Kids Web Japan

Web Japan > Kids Web Japan > Meet the Kids > Kendo > Kendo Practice

Meet the Kids


Kendo Practice


The students all listen to the instructor as practice begins.


Teruyuki enjoys a laugh with his friends before practice.

Practice at the Onuma Wakamatsu Kendo Club is held every Tuesday and Saturday. On the final Saturday of the month, after regular practice, a club tournament is held for all elementary school and younger members. Today is the day of that tournament.

Twenty-four children gather at 6:30 p.m. in the gymnasium of Onuma Elementary School for the practice session for elementary school members. There are a few kindergarten kids, too. Three middle school students, including Teruyuki Fukushima, are also participating in the practice as assistants to the instructors.

The instructors and the children each sit upright in a row, facing each other. Upon the command "Rei!" all the members bow deeply. Today this command is given by sixth grader Daisuke Sato, who moves to the front of the group to give the command. The role is rotated among sixth graders, the oldest children present. When the command is given, the other members bow and say "Rei!" This is a way for members to express their thanks to those who teach them and practice with them, but it is also a form of prayer to the gods for victory. Once again the instructors and children face each other, and Sato shouts: "Let practice begin. Rei!"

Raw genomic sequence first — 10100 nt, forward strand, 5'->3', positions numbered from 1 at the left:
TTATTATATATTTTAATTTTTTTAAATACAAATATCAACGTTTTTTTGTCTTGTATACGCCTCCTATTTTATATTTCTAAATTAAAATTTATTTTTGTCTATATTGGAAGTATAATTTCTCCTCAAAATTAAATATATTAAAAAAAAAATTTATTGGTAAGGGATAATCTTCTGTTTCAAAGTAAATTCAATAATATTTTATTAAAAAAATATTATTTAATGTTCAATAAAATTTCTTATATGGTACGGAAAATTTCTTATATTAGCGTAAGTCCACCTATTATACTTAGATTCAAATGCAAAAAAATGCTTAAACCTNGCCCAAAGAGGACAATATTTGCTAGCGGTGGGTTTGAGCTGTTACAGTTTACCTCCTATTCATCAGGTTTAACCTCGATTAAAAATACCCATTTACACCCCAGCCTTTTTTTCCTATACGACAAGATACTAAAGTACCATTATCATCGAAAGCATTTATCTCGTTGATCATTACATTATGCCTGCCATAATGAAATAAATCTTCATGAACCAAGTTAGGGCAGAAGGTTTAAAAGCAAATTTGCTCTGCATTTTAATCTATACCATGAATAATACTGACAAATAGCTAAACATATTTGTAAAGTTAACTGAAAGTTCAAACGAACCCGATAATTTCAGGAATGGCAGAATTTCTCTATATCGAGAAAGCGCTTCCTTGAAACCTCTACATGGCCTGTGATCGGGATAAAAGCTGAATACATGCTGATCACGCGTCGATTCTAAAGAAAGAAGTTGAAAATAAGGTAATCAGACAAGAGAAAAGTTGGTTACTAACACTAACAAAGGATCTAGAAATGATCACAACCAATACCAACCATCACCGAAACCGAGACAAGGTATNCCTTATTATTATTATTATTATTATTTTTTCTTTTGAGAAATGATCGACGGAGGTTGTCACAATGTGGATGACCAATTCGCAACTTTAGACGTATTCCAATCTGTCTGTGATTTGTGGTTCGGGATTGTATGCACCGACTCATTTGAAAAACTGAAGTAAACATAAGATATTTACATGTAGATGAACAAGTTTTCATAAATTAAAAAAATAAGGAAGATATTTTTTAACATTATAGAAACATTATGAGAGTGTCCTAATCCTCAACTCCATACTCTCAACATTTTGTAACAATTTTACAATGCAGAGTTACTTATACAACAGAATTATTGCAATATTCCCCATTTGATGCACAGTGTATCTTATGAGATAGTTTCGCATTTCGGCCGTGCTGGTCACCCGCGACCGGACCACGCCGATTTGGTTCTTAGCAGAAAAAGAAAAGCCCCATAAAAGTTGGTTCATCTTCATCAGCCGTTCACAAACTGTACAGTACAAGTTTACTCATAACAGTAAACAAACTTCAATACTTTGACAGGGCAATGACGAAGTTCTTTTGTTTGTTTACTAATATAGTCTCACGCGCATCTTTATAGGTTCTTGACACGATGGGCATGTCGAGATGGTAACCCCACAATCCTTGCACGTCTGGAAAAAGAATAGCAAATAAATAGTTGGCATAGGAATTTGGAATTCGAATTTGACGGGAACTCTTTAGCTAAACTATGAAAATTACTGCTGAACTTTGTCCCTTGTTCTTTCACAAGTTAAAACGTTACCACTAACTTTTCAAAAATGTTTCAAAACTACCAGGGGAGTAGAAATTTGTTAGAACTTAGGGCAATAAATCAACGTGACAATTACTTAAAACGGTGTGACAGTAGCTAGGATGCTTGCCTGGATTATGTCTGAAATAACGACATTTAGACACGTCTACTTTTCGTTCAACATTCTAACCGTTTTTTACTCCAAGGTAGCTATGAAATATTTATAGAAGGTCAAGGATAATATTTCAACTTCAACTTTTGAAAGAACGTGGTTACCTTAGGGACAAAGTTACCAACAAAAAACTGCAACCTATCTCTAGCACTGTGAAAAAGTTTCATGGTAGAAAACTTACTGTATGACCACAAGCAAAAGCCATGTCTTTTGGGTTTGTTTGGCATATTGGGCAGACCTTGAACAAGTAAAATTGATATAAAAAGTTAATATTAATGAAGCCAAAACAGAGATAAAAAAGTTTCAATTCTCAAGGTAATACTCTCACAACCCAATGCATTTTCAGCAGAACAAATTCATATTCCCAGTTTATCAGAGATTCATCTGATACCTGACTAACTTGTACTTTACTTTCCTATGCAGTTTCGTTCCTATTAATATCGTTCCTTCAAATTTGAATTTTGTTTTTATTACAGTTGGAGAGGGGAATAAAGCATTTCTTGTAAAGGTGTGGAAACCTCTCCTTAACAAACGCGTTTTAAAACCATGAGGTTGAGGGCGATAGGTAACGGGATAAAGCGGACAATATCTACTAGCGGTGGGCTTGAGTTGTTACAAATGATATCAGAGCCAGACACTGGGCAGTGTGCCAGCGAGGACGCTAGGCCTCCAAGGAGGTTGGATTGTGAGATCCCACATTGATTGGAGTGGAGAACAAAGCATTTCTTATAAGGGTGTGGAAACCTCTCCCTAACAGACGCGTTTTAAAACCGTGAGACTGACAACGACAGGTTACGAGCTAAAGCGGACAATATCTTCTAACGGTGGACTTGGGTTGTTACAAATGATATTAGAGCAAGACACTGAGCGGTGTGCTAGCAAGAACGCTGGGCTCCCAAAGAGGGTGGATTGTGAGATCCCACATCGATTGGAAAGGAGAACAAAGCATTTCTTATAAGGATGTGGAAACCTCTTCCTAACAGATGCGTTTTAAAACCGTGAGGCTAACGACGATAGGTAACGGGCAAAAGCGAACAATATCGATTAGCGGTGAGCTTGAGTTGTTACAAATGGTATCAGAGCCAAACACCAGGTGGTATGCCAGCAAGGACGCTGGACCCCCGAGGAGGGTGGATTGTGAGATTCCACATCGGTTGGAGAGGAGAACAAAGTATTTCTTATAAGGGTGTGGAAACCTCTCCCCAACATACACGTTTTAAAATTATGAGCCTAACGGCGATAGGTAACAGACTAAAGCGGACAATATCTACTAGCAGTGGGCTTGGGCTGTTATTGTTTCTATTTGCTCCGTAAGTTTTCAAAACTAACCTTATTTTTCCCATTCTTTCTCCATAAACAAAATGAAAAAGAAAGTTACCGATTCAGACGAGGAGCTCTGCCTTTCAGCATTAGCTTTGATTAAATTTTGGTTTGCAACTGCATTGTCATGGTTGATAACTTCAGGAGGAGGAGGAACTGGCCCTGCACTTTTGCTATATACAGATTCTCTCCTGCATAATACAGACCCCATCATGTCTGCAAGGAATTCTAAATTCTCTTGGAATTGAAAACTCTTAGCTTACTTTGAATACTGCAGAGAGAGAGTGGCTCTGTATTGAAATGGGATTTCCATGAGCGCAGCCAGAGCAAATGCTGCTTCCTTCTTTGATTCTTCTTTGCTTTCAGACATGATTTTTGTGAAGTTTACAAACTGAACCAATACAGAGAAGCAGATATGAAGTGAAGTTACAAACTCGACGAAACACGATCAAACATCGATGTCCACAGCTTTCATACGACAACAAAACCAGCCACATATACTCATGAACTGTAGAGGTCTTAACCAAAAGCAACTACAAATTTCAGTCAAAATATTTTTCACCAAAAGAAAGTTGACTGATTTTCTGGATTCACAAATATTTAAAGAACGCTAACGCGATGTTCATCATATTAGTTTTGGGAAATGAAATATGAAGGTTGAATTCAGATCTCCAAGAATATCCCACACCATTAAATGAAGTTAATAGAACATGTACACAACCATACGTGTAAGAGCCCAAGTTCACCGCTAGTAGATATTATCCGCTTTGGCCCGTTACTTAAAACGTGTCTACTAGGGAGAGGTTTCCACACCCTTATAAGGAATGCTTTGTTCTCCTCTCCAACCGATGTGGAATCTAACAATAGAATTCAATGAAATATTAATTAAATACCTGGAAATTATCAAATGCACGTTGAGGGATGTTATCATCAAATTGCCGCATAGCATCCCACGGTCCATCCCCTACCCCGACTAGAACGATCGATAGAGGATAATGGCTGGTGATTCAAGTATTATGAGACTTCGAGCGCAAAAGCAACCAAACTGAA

The kendoists practice as their families watch.


Yurika accepts the trophy after winning the club's monthly tournament.

After a warm-up period of jumping, stretching, and other exercises, the instructors teach the young students about kendo posture, stance, distance, and striking form. They practice the positions used in the sport, striking, and other basic movements. Then it is time for the tournament to begin. The children divide into three groups divided by age, and the contests begin.

Yurika Nozawa is also taking part today. When her number is called, Yurika comes out, exchanges bows with her opponent, and then moves three steps closer to a point where the bamboo swords come into contact. "On your marks," calls the instructor who is serving as the referee, and the two contestants brace their bamboo swords and get into a crouching posture. Then the referee shouts out: "Begin!" Yurika focuses on the bamboo sword. Then she holds her breath, shouts "Men!" (head) and strikes her opponent straight-on. One down! Yurika goes on to win her second and third contests easily, but her opponent in the fourth contest is a little stronger, blocking and evading her attacks. Yurika loses the first point but then quickly scores two in return. She wins the section for fifth and sixth graders.